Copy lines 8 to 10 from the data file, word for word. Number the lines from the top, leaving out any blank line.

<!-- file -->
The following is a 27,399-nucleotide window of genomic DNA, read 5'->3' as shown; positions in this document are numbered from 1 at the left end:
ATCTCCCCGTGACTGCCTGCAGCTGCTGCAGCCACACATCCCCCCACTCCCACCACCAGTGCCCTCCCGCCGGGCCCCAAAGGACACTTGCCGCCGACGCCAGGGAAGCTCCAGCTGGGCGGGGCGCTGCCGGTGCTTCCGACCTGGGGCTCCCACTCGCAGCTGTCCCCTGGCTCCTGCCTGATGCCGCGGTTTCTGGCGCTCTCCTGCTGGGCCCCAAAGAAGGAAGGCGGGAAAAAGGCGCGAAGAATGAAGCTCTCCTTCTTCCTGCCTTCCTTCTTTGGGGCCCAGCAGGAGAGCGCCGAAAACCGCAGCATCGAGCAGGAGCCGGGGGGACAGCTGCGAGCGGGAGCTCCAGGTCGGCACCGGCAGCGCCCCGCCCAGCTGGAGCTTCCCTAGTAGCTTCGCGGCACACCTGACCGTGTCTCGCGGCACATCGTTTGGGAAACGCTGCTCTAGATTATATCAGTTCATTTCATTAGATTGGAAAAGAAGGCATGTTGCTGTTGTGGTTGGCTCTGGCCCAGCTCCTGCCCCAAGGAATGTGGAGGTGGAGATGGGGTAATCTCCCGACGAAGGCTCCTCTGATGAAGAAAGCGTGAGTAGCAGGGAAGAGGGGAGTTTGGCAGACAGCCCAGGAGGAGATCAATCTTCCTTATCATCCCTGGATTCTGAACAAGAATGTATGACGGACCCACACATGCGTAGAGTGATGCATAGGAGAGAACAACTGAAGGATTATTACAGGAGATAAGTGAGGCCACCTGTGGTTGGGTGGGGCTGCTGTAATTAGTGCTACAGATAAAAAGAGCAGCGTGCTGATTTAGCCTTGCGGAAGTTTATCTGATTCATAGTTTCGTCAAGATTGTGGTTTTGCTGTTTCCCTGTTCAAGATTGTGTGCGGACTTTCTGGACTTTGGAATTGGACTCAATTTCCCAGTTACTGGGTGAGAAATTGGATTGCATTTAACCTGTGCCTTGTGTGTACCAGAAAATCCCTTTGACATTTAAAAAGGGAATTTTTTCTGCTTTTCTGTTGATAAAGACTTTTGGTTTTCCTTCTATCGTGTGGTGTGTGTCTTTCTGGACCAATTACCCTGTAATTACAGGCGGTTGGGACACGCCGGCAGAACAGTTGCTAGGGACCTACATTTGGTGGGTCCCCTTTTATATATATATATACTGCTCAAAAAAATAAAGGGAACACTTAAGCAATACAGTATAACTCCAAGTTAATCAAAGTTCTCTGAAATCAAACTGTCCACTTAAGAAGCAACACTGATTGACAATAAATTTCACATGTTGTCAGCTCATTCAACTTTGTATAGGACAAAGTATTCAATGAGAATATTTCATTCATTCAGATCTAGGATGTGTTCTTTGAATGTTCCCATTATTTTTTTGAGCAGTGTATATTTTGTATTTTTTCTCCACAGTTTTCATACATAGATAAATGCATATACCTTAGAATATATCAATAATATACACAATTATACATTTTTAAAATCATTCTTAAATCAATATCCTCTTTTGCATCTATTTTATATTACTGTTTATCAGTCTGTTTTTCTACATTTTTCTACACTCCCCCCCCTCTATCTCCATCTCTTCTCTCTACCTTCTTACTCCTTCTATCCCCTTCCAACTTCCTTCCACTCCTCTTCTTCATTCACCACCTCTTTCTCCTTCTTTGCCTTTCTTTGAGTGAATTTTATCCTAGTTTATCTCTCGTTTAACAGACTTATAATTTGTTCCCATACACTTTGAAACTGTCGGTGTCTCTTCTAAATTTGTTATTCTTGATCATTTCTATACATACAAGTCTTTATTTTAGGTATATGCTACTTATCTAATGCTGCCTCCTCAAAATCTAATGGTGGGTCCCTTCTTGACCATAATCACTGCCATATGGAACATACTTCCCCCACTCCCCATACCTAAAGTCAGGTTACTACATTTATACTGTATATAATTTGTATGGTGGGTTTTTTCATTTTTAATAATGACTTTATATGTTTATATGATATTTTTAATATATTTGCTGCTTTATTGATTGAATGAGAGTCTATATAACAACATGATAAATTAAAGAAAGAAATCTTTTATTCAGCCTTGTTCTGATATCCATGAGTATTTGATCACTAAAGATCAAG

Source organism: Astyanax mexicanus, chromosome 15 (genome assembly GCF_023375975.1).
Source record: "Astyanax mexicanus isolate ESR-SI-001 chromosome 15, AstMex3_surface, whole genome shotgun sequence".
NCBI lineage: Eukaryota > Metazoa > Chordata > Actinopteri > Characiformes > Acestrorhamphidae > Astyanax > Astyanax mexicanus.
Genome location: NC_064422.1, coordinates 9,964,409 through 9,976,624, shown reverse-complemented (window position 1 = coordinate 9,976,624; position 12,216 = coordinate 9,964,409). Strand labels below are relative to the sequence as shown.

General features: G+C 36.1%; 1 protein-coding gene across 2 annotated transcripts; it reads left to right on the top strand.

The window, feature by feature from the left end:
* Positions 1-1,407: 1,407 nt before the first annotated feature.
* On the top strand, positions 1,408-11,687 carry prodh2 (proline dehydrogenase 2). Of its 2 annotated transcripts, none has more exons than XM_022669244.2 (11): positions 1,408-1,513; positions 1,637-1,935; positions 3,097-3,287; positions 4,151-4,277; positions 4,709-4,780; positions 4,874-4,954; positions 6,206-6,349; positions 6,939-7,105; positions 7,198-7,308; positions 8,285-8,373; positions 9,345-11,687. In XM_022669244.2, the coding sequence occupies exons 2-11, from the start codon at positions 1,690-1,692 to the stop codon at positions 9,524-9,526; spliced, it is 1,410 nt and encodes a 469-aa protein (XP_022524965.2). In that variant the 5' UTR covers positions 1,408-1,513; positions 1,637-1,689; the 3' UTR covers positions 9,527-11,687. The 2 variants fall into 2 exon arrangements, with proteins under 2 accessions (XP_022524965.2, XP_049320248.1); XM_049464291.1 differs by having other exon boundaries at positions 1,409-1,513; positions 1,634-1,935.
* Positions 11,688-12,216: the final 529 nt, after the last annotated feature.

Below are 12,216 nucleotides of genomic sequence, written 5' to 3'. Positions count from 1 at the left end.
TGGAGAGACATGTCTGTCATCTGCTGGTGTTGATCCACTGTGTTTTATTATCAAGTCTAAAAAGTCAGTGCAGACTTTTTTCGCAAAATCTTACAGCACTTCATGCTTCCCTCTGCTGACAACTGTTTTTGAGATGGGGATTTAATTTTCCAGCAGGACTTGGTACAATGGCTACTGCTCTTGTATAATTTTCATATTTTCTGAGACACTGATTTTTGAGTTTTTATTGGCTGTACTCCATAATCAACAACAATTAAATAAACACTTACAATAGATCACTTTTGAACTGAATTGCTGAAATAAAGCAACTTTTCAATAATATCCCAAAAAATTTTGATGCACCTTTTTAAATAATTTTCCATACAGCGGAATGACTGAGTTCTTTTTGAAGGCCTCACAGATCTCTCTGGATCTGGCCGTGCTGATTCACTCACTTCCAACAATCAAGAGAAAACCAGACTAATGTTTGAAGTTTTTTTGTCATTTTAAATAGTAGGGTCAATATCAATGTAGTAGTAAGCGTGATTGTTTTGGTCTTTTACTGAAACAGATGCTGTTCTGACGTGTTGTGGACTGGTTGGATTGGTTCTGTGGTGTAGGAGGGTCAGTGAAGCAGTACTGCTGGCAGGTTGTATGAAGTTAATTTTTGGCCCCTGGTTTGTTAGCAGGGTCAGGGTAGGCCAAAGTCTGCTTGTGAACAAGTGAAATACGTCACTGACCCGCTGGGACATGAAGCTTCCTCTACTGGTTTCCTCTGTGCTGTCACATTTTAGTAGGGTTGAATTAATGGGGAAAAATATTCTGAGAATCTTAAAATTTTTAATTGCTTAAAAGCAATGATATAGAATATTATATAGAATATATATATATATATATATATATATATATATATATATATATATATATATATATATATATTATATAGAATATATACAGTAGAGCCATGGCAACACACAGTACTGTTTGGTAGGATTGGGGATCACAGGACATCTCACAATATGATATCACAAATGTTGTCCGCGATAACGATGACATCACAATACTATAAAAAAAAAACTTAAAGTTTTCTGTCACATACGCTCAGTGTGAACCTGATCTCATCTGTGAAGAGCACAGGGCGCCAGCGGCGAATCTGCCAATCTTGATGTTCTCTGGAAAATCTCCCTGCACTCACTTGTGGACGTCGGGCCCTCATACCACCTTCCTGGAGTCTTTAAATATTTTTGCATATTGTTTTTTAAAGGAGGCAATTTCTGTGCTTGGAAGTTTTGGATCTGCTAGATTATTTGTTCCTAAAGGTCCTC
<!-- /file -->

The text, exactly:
The window, feature by feature from the left end:
* Positions 1-1,407: 1,407 nt before the first annotated feature.
* On the top strand, positions 1,408-11,687 carry prodh2 (proline dehydrogenase 2). Of its 2 annotated transcripts, none has more exons than XM_022669244.2 (11): positions 1,408-1,513; positions 1,637-1,935; positions 3,097-3,287; positions 4,151-4,277; positions 4,709-4,780; positions 4,874-4,954; positions 6,206-6,349; positions 6,939-7,105; positions 7,198-7,308; positions 8,285-8,373; positions 9,345-11,687. In XM_022669244.2, the coding sequence occupies exons 2-11, from the start codon at positions 1,690-1,692 to the stop codon at positions 9,524-9,526; spliced, it is 1,410 nt and encodes a 469-aa protein (XP_022524965.2). In that variant the 5' UTR covers positions 1,408-1,513; positions 1,637-1,689; the 3' UTR covers positions 9,527-11,687. The 2 variants fall into 2 exon arrangements, with proteins under 2 accessions (XP_022524965.2, XP_049320248.1); XM_049464291.1 differs by having other exon boundaries at positions 1,409-1,513; positions 1,634-1,935.